We established a fast screening system for evaluation of potato gene function, in particular in response to infection with PVY. As the cultivable potato is not suitable for TRV-based VIGS, we have performed an evaluation of suitability of wild potato relatives for functional analysis of potato genes involved in potato–virus interaction using TRV-based VIGS on a wide set of different species. The most responsive species were further tested for susceptibility to two different PVY strains in order to select the best model species. All tested wild potato relatives were shown to be tolerant to PVY, suggesting they do not possess any resistance genes against this virus. As presented in the manuscript, the system employing S. venturii (VNT366-2) and PVYN-GFP is the best choice for fast functional analysis of genes. Using the developed system, we have shown that StMKK6 has a role of positive regulator in potato defence against PVY. Additionally, a set of identified TRV-based VIGS responsive species could also serve as a general tool for functional analyses.

Methods

Plant materials and growth conditions

Set of wild potato relatives (wild Solanum species, Additional file 3) used in the studies is part of collection of WUR Plant Breeding, Wageningen University and Research Centre, The Netherlands. Different Solanum tuberosum cultivars (Additional file 1) are part of the collection of National Institute of Biology, Slovenia. Nicotiana benthamiana was used in VIGS experiments as control of silencing. N. benthamiana plants were grown from seeds and kept in a growth chamber under controlled conditions (16 h light/8 h dark cycle at 22/20 °C respectively). In vitro potato plantlets of different Solanum species were propagated in sterile culture boxes containing MS medium supplemented with 3 % sucrose and 0.8 % agar and grown in a growth chamber under controlled conditions (16 h light/8 h dark cycle at 21/19 °C respectively). Two-week-old plantlets were transplanted into soil and moved to a greenhouse with 22/20 °C day/night temperature regime.

Plasmid constructs and transformation of Agrobacterium tumefaciens

The basic set of TRV VIGS vectors used in the studies was previously described [55]. For PDS silencing we used the pTRV2:CaPDS that is based on pYL156 plasmid backbone with inserted 371-bp fragment (610–980 bp) of PDS gene from Capsicum annuum (GenBank accession X68058).

The full-length sequence of StWIPK was amplified from S. tuberosum cv. Rywal cDNA with the following primers: forward 5-ATGGTTGATGCTAATATGGGT-3 and reverse 5-GCACACAAGCTAGCACGAAC-3. The fragments were inserted into the pJET 1.2 blunt cloning vector (Thermo Scientific) and sequenced (GATC Biotech). For StWIPK silencing the 520-bp fragment (187–706 bp) was amplified from pJET plasmid harbouring StWIPK gene (GeneBank accession no. KP033231.1) with forward (5′-GAATTCTGAATGAGATGGTTGCAGTT-3′) and reverse (5′-TAAGCTCCATGAAGATGCAA-3′) primer. For StMKK6 silencing the 453-bp fragment (157–609 bp) was amplified from plasmid harbouring StMKK6 gene [37] (GeneBank accession no. KF837127.1) with forward (5′-GAATTCTGCCCTCAGAAACTAAGGAG-3′) and reverse (5′-TCCTTTGTGGTTCACTAGCA-3′) primer. In both cases forward primer harboured the EcoRI restriction site. The amplified fragments were inserted into the pJET 1.2 blunt cloning vector (Thermo Scientific) and sequenced (GATC Biotech). pJET plasmids harbouring StWIPK or StMKK6 fragment and empty pTRV2 plasmids were restricted with EcoRI (Gibco) and XbaI (Gibco) restriction enzymes and purified from agarose gel with Wizard SV Gel and PCR Clean-Up System (Promega). Purified fragments were ligated into restricted pTRV2 with T4 DNA ligase (Fermentas). Resulting plasmids pTRV2:WIPK and pTRV2:MKK6 were sequenced (GATC Biotech) and introduced into Agrobacterium tumefaciens strain GV3101 by electroporation (Eppendorf Electroporator 2510) following manufacturer’s procedure with voltage set to 2000 V.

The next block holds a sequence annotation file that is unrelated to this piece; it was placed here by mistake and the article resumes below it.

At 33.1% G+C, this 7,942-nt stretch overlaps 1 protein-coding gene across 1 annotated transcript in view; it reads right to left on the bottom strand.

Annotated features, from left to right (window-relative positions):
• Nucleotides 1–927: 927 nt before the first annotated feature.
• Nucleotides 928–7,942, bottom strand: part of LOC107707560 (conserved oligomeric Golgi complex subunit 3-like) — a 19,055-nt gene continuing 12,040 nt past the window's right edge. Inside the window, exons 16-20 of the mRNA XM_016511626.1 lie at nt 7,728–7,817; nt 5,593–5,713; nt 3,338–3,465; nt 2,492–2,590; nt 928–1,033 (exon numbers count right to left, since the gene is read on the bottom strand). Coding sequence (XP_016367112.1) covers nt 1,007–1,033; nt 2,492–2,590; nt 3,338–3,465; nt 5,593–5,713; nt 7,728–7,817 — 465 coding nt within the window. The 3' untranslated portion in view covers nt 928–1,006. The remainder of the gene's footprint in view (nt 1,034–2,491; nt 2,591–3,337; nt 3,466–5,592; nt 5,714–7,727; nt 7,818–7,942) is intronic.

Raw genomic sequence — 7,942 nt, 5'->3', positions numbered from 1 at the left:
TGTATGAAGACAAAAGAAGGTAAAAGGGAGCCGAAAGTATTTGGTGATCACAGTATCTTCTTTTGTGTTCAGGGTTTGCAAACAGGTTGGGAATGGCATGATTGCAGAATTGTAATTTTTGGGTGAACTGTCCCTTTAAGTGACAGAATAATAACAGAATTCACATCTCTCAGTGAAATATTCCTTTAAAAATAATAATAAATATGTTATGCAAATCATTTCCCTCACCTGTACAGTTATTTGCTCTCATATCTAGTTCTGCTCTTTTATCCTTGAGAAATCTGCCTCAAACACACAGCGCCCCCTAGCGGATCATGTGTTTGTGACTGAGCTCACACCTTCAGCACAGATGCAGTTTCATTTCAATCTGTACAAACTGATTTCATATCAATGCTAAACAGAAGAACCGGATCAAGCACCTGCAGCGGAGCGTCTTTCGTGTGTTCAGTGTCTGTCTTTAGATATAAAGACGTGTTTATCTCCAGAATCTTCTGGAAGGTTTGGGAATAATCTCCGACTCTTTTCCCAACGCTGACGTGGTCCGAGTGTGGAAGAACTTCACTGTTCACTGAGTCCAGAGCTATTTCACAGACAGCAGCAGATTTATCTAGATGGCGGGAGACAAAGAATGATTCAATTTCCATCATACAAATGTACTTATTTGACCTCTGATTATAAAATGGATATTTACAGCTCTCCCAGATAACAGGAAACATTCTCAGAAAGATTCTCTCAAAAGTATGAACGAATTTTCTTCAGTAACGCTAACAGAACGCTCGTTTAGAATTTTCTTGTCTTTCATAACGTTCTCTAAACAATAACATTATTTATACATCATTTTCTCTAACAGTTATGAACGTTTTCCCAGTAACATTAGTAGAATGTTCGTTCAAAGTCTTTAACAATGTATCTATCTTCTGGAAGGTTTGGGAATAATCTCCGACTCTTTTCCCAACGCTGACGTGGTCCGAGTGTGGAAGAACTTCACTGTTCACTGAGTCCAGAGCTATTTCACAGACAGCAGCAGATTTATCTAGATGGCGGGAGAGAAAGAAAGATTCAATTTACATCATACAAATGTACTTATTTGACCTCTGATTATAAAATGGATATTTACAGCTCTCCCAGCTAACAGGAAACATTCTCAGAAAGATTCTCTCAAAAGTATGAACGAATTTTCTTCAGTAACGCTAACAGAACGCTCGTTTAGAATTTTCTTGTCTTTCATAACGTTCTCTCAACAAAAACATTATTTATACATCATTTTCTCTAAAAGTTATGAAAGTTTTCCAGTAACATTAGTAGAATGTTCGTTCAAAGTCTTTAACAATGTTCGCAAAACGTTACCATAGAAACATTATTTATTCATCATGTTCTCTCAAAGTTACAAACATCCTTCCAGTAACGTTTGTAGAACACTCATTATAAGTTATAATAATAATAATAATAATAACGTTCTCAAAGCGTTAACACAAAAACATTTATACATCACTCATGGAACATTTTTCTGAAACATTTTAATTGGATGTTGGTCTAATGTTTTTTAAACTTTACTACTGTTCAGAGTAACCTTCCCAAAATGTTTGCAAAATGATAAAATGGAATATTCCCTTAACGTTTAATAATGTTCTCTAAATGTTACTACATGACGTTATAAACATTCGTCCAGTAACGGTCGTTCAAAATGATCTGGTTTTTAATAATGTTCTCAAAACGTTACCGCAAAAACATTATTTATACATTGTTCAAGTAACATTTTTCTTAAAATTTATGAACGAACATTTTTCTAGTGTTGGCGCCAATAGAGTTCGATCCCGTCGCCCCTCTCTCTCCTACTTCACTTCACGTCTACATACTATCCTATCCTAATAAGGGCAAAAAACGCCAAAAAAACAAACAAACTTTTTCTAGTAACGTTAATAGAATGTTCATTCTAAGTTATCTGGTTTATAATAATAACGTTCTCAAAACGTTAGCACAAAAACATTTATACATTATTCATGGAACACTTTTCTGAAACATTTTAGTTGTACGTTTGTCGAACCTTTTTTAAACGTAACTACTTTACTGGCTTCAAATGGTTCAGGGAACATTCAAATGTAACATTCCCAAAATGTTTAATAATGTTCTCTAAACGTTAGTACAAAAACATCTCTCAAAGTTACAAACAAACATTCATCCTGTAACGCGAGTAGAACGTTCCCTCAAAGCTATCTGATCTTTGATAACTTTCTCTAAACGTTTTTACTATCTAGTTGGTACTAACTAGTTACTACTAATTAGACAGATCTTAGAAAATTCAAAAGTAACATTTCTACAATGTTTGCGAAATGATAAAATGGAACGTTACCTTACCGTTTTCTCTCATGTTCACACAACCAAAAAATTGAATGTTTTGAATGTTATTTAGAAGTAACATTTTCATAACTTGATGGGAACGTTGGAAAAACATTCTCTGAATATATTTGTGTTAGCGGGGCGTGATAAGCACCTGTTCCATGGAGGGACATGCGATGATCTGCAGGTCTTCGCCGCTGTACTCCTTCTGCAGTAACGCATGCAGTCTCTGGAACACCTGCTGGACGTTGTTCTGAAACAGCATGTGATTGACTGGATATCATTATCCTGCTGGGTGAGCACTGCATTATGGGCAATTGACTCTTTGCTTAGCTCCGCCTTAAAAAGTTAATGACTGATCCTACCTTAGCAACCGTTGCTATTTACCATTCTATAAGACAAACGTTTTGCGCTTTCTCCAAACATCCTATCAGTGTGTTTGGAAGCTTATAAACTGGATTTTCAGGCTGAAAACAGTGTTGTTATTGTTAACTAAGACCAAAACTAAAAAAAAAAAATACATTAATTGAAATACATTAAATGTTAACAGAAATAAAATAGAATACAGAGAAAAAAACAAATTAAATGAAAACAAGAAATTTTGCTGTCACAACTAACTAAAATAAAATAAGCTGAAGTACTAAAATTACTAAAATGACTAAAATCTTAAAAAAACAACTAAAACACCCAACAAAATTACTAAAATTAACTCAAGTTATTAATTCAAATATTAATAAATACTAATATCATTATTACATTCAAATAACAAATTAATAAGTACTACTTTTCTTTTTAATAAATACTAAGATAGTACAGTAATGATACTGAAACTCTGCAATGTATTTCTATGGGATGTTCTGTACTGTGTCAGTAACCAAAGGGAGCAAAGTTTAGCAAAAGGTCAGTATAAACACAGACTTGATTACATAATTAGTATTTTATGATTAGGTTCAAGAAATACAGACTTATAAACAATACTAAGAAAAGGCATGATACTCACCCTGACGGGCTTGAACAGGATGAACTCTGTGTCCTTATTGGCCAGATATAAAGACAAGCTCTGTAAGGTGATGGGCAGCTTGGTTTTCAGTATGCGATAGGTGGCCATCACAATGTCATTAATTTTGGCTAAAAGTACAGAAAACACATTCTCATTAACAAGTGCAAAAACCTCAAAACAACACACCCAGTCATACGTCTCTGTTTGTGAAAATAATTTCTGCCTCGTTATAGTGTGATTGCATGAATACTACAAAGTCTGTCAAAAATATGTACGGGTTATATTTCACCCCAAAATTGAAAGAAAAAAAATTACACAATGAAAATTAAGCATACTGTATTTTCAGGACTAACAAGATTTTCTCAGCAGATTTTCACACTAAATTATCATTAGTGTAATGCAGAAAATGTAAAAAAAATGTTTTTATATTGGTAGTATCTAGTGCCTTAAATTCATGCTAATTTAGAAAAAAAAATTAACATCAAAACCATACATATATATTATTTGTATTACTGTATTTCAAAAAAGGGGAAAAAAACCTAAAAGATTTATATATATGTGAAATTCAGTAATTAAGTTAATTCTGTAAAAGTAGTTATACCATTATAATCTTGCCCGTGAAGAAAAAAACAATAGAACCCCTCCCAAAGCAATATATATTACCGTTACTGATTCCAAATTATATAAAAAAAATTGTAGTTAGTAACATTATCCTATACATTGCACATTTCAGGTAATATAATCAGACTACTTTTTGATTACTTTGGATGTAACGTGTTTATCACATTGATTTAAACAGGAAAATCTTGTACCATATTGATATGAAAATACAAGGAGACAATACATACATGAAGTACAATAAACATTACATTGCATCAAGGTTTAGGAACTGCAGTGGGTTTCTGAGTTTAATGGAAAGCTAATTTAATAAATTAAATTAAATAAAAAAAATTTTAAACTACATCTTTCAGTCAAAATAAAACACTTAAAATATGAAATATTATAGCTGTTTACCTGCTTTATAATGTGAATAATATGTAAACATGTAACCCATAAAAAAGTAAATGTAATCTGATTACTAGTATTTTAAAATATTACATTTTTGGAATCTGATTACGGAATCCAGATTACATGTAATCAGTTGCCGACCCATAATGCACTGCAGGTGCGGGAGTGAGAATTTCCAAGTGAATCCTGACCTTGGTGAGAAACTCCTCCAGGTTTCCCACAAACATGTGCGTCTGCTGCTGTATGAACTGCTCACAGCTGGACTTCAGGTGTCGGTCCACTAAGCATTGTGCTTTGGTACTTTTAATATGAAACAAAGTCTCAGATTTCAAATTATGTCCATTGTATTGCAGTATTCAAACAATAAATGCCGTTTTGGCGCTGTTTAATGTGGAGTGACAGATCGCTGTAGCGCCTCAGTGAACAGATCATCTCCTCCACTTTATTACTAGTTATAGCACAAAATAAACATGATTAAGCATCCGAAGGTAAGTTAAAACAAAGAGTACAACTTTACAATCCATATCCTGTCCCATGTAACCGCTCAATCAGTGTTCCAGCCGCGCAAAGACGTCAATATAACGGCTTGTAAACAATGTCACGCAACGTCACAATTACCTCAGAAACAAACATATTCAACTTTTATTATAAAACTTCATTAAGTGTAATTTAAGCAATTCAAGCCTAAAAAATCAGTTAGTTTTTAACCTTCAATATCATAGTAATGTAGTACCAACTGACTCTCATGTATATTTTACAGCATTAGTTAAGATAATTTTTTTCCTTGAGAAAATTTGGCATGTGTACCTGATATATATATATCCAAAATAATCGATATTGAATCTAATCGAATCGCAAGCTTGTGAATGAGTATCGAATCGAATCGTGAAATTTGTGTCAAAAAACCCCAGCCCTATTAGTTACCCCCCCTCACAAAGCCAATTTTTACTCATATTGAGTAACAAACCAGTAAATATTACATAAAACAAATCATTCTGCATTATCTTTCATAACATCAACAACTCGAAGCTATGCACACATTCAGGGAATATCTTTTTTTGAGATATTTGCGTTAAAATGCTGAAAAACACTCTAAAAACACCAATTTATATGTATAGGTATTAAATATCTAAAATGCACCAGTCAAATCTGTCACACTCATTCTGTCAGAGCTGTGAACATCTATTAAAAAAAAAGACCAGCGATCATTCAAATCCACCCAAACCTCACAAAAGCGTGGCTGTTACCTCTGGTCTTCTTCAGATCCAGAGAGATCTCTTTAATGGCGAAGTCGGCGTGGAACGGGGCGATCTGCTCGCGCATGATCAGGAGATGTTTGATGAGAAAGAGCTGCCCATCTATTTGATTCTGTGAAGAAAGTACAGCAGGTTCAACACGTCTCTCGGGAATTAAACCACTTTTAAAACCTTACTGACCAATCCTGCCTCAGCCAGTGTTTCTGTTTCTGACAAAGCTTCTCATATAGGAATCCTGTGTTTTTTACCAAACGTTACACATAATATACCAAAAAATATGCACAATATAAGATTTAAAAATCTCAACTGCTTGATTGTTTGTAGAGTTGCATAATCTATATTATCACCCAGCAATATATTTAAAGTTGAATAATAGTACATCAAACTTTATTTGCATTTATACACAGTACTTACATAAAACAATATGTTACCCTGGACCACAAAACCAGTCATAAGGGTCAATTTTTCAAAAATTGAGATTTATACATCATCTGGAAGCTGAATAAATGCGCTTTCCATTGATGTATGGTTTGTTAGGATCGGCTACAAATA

Bioinformatic analysis

Phylogenetic tree of potato and its relatives was prepared with online Interactive phylogeny tool within SolRgene database (http://www.plantbreeding.wur.nl/SolRgenes/Phylogeny/species_select.php). In first step all the species were selected and in the second step the accessions used in our experiments were selected. 11 clones out of 73, which were used in our study for responsiveness to TRV silencing, were not available in the database and are therefore not included in the tree. Additionaly two S. lycopersicum and six S. tuberosum accessions were added to the phylogenetic tree to illustrate the relations of wild potato relatives to tomato and cultivated potato. A dendrogram [average linkage (UPGMA)] was created.

To check in silico whether the CaPDS construct (part of the sequence with GenBank accession number X68058.1) would have an effect on Solanum species, we have aligned different PDS sequences and checked the identity in comparison to CaPDS. The parts of sequences of PDS genes that were used were from S. tuberosum (GenBank accession number AY484445.1), S. nigrum (GenBank accession number EU434622.1) and N. benthamiana (GenBank accession number EU165355.1). Alignment was prepared and analysed with AlignX software (a component of Vector NTI Suite 9.0.0).

Agroinfiltration for TRV-based VIGS and inoculations with PVY